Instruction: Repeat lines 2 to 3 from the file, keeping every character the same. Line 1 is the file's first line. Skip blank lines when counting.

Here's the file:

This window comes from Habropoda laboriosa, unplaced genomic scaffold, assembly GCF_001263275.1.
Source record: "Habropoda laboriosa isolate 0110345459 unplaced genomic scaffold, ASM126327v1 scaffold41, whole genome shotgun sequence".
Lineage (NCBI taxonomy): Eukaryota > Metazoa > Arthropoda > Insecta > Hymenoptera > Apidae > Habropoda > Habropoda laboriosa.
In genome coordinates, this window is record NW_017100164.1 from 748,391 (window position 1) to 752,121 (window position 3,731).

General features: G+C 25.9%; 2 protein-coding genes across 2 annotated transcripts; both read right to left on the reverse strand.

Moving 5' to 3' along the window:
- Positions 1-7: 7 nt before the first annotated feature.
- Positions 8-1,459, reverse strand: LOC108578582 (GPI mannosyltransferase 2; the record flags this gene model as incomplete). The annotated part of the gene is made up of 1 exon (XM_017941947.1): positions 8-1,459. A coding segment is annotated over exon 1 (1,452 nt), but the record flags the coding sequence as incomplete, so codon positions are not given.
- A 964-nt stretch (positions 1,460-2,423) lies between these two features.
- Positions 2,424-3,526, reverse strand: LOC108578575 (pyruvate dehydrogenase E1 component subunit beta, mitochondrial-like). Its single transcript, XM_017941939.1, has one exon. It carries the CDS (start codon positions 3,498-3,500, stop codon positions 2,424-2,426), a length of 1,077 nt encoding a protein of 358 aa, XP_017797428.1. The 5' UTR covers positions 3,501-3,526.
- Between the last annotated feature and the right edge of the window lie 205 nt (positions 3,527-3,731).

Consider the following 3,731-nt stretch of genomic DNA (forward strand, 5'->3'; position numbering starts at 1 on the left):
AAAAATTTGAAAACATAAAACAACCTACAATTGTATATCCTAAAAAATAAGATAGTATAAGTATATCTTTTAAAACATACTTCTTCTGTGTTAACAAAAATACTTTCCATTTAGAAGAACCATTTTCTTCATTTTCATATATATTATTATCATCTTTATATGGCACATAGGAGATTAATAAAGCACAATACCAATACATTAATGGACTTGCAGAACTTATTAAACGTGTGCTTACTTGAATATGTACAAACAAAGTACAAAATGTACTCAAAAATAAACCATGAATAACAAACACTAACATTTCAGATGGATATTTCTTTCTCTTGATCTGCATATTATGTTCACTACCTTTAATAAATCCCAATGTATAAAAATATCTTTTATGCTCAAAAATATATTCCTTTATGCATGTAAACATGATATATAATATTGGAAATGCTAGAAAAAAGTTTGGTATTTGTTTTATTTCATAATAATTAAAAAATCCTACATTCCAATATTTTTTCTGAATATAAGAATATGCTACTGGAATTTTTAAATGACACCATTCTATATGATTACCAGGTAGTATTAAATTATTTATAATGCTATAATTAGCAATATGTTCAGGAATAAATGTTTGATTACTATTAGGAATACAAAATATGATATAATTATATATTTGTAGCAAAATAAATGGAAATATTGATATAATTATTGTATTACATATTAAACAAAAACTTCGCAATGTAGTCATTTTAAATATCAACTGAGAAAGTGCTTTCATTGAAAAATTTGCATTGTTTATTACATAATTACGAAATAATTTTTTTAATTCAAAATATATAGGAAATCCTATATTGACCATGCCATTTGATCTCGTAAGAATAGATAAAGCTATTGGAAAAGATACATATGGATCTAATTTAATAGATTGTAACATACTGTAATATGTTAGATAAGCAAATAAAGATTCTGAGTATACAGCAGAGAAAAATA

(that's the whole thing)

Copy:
Source record: "Habropoda laboriosa isolate 0110345459 unplaced genomic scaffold, ASM126327v1 scaffold41, whole genome shotgun sequence".
Lineage (NCBI taxonomy): Eukaryota > Metazoa > Arthropoda > Insecta > Hymenoptera > Apidae > Habropoda > Habropoda laboriosa.